At the end of the day (as in its beginning and high noon) men live by bread alone, more so if he is yellow, black or brown.”

Unsaid on my part: “There may be more democracy in certain countries than outsiders think. In fact, those unanimous votes may be targeted at outsiders.

If you know that your opposite party in a negotiation is over eager to exploit any disagreement within your ranks, what would you do? Surely, you will work out compromises internally and present an united front.

It may be the same with China and some Arab countries.

When the usual causes of change (elections, free press) are absent, we must play sleuth every time something changes.

Remember, the market is free because customers can vote with their feet. You don’t always need secret ballots.”  

What is the book pirate’s motive

Many books are now available for free online, as are movies. In most cases, these are not legal copies. So why do people upload them for complete strangers to download? Why break the law for people who you will never know and who will not even thank you? 

Idiot salesmen and financial crisis

Whenever there is a crash in any sector of the financial market, or the market as a whole, commentators rush out to condemn the big guys, the bosses with million-dollar salaries and billion-dollar bonuses.

Obviously, they are to blame. But blaming them doesn’t help at all because they are beyond the reach of any authority. They did as the liked and will do as they like, no matter how loudly the rest of us scream.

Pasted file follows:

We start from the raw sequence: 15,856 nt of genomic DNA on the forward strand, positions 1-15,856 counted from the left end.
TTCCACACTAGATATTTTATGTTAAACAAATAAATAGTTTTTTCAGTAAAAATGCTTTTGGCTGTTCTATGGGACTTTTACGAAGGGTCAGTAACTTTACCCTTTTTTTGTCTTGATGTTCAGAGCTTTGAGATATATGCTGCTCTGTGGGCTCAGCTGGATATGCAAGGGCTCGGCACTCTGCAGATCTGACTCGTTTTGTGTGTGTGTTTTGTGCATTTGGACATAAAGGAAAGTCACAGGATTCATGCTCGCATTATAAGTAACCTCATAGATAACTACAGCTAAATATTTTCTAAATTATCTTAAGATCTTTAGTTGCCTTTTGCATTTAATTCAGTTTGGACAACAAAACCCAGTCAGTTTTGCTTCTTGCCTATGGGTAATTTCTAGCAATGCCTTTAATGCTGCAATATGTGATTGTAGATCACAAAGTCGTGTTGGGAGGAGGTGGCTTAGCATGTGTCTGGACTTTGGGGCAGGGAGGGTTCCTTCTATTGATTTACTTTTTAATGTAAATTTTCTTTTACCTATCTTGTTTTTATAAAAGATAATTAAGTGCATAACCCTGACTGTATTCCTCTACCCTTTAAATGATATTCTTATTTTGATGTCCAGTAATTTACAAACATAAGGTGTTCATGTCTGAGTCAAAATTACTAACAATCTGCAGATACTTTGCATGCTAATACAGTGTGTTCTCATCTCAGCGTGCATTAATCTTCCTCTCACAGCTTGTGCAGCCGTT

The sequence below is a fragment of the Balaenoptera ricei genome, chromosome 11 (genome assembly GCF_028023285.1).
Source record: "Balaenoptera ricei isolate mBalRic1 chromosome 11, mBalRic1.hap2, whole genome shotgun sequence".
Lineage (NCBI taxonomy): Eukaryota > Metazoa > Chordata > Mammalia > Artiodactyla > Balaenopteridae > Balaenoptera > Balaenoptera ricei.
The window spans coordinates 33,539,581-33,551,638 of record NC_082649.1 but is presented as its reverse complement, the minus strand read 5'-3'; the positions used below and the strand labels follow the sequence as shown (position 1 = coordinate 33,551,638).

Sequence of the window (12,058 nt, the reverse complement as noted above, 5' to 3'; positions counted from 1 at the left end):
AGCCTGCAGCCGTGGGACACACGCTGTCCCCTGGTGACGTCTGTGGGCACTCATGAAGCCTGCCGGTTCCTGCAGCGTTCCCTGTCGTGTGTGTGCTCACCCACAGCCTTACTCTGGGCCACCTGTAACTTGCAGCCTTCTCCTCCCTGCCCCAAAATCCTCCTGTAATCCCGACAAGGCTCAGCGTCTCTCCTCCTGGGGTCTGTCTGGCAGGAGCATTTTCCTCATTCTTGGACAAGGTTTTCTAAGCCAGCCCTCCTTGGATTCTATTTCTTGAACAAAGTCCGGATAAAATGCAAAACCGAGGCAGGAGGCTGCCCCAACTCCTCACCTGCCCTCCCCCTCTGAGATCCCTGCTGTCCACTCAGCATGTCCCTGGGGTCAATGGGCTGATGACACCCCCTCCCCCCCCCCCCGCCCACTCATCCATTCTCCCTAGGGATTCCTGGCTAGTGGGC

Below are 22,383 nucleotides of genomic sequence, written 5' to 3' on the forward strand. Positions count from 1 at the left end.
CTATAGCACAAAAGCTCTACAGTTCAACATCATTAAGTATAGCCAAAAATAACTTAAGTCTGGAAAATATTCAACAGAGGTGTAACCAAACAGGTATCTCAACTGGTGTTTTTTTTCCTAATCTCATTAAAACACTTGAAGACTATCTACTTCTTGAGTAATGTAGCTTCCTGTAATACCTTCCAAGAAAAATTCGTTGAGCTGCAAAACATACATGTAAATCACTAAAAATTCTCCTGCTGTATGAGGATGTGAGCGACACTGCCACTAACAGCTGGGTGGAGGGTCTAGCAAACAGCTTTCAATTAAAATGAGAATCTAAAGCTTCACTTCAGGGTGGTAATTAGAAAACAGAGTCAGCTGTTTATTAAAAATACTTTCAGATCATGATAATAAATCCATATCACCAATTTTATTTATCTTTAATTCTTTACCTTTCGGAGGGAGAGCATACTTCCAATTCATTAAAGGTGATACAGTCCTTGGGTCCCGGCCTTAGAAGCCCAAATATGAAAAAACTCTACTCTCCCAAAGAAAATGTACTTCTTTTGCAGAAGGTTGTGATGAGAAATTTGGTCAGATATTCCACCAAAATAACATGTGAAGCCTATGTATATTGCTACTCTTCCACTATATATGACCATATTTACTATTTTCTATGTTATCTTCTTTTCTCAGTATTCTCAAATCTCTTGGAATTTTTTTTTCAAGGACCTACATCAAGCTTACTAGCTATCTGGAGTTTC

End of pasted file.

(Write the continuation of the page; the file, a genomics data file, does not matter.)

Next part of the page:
Perhaps a better target are the idiot salesmen who peddle these financial products to unsuspecting laymen. These salesmen have no idea of finance, probability or statistics and should not be allowed within miles of insurance policies or mutual funds.

Instead they are given nonsense scripts to convert into useless advise. Their real sales tool is their natural gregariousness, which they use unashamedly and perhaps unknowingly to play with people’s trust.

In recent years, some industry bodies (like the ones for insurance and mutual funds) have introduced qualifying tests. But companies take great pride in how they negate these. It’s either “Everyone passes” or “The ones that pass are not the ones that sell. The agent makes his wife give the test and get the certificate, then he goes out and sells. What you need is feet on the street. Why do you need any knowledge? It’s all theoretical (i.e., rubbish) anyway.”

So tests are no good.

Unless they are applied on-the-spot.